From farm to table, camel milk takes a long and complex route
How to milk a camel — it's not as straightforward as you might think
Fans of camel milk may not realise the amount of trouble taken to get their favourite drink to the breakfast table.
While cows readily take to being milked by machine, there are complicating factors when it comes to dromedaries.
These have been explored in a recent paper in the Emirates Journal of Food and Agriculture by a German-based scientist, Prof Shehadeh Kaskous.
In camels, between 90 and 95 per cent of milk is stored in structures within the udder called the alveoli, which are tiny sacs lined with milk-producing cells.
For all milk-producing species, the milk must be released from these sacs and enter cavities in the udder called cisterns, which are above the teats. This release is called milk let-down.
The hormone oxytocin, released by a gland at the base of the brain called the pituitary, is central to this because it triggers the contraction of myoepithelial cells surrounding the alveoli, causing milk let-down.
For the pituitary to release oxytocin, the udder has to be stimulated, something that under natural conditions would involve a calf.
In his paper, titled Physiology of Lactation and Machine Milking in the Dromedary She-Camel, Prof Kaskous notes that one to two minutes of hand stimulation of the udders is normally enough.
On many farms, the whole milking process still takes place by hand, with machines limited to larger-scale farms. In cows, stimulation is done by the milking machine.
Prof Kaskous, who works for a company called Silinconform that produces silicone parts used in milking machines, writes that important factors include the strength of the vacuum that draws the milk from the teats, as well as the pulsation frequency.
The vacuum is applied in pulses that alternate with atmospheric pressure. A continuous vacuum would be unpleasant for the animal and could damage the teats.
Earlier research by the Central Veterinary Research Laboratory in Dubai indicates that good performance is achieved when there is a pressure of 50 kilopascals (kPa) and 60 pulses a minute. And the ideal is for camels, like cows, to be milked twice a day.
Milking camels is more labour-intensive than milking cows, even with machines. In a milking room with 20 camels at Al Ain Dairy’s camel farm, there are six workers, compared with two or three needed for 20 cows.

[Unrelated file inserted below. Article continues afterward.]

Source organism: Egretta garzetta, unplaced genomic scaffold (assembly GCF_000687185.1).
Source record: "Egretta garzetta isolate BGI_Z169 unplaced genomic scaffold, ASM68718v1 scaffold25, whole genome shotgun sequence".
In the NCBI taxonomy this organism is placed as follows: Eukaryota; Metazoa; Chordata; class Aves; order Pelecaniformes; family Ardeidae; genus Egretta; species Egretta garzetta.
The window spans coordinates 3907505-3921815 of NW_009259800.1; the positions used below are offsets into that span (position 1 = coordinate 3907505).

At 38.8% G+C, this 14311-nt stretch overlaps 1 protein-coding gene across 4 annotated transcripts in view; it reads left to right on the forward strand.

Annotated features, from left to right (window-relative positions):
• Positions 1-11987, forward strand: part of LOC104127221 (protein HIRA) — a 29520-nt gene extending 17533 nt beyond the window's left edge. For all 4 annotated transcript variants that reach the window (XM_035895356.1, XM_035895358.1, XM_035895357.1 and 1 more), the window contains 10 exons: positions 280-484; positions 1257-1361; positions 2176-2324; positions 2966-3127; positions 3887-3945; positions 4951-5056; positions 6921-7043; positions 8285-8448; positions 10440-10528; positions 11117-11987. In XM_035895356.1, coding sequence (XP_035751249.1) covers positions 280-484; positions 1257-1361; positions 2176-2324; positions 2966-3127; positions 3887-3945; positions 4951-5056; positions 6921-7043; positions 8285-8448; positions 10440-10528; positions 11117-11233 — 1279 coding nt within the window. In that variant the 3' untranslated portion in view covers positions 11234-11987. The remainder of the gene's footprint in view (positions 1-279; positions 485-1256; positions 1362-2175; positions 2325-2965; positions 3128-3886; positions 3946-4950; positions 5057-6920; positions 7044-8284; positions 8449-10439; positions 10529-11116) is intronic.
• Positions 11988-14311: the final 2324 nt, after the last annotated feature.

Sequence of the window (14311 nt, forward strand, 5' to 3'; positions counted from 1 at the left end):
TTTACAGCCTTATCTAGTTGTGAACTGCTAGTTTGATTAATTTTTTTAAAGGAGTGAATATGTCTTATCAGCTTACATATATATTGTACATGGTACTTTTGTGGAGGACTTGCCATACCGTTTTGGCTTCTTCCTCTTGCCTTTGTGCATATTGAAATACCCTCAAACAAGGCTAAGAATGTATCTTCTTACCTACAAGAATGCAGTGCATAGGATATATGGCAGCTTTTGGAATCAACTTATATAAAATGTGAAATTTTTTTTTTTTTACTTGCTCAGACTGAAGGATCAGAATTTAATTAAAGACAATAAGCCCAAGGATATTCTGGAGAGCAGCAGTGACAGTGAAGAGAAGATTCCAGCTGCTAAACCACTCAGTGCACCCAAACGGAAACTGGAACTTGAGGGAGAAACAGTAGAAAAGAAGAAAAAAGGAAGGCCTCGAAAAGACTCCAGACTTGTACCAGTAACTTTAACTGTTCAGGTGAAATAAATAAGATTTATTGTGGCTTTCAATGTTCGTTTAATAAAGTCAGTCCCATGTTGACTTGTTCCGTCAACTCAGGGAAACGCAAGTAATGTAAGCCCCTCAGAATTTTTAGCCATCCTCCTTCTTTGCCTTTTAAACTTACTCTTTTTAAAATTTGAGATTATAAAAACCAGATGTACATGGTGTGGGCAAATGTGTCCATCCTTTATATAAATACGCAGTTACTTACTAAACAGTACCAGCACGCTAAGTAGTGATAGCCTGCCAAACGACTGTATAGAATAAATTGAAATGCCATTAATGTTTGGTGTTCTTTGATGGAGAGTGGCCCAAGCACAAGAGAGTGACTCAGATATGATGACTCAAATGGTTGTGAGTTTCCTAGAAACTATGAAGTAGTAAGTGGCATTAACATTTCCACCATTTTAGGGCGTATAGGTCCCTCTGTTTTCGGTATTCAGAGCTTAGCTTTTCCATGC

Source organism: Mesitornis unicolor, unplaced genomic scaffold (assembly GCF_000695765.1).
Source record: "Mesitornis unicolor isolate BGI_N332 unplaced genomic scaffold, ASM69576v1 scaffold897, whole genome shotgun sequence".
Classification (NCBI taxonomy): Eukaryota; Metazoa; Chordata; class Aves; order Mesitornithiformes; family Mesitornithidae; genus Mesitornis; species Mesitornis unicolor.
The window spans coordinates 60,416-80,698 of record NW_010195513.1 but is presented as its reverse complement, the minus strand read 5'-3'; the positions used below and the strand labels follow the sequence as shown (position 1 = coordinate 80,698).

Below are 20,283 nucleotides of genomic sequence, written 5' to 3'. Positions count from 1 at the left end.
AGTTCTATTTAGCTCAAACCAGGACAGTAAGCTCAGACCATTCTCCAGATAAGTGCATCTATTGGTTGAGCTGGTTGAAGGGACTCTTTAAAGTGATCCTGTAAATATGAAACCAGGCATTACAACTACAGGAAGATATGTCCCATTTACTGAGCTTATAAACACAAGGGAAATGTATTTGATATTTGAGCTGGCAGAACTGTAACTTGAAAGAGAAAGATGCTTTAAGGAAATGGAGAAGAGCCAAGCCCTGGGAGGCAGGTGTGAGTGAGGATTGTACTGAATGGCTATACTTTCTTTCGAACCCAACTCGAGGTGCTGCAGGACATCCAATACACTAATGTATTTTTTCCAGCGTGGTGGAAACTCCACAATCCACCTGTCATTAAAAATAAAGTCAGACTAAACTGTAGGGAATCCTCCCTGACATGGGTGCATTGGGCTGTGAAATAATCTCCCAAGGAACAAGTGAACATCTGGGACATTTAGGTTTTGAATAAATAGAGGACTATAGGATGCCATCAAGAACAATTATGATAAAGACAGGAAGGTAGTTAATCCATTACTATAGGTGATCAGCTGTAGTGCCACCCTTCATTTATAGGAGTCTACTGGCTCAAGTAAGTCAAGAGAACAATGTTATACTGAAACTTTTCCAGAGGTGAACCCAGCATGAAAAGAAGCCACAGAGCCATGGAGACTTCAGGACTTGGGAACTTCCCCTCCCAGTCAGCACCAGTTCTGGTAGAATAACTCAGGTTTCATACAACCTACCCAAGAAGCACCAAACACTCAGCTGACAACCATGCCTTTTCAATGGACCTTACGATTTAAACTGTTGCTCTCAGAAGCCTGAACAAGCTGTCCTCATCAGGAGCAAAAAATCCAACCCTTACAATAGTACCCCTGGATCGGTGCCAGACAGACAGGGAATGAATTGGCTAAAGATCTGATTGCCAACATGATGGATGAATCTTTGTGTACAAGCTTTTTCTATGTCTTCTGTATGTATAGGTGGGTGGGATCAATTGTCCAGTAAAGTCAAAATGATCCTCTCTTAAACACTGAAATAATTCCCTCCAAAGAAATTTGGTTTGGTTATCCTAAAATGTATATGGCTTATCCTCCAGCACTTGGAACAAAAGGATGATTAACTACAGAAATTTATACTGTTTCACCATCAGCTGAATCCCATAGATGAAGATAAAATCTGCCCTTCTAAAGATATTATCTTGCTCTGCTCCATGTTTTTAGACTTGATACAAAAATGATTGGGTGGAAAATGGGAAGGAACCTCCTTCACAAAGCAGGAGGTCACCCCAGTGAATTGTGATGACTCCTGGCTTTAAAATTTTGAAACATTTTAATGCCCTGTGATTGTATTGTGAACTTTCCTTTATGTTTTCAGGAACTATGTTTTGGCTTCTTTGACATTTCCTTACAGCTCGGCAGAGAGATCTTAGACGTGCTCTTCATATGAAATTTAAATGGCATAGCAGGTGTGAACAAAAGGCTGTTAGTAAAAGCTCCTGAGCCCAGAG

“They make some noise, they do stimulation of the udder and they attach, very carefully, the teat cups,” says Dr Abdul Raziq Kakar, technical manager at the farm and founder of Camel4Life, which encourages the use of camels by poorer communities.
Prof Kaskous says machines that take into account the particular shape and physiology of camels are needed if milk yields are to be maximised.
Machines used with camels are cow milking machines optimised for camels during a project at the Dubai laboratory. They were fine-tuned at the Camelicious Dairy Farm in Dubai by veterinarians Drs Jutka Juhasz and Peter Nagy.
All camels are individual, so the machine settings, such as the pressure applied, that are ideal for one animal may not be for another.
“You cannot apply the same pressure for the whole population because some have very tight teats, some are easy milkers and strong milkers,” Prof Kaskous says.
“We have some amendments, like the teat cups, like the pulsation ratio, which we change manually. But you cannot say this machine is exactly designed for camels.”
Dr Kakar says improvements to milking machines would help but he believes other factors are more important.
The “utmost need” is genetic selection to improve the milk-producing camel population. This is a view shared by Dr Ulrich Wernery, the laboratory’s scientific director.
“The main subject is genetic selection to breed proper milking camels as we have done with the Holstein Friesian cattle,” Dr Wernery says.
A veteran researcher into camel dairy production, Dr Wernery says that decades of selection have produced modern-day Holstein Friesian cattle, animals familiar in dairy farms across the world, including the UAE.
They are known for their large yields, with some animals producing more than 8,500 litres of milk a year. But selection of Holstein Friesians, a breed that originated in the Netherlands and northern Germany, has created animals that do more than produce a lot of milk.
It has also led to populations in which animals vary little in terms of their udder characteristics. The overall udder size and the teat length tends to be consistent.
Such uniformity makes it easier to use milking machines, and Dr Wernery would like to see similar consistency with dairy camels. Much of the breeding until now has focused on speed for racing or transport rather than on milking characteristics.
“If you have a good milking camel, that means you have a camel with a unique udder, unique teats, the same size and length of teat,” he says. “It’s difficult to have a unique milking machine because you do not have a proper milking camel.”
Selection in cows can take place more quickly than in camels, because a dairy cow will usually give birth to her first calf when she is two to three years old, whereas camels are about five or six when this happens. So although change can be achieved, it will not happen overnight.
“To produce a very good milking camel will take a lot of generations of selective breeding,” Dr Wernery says. “It takes time, like it took time for the cow dairy industry.”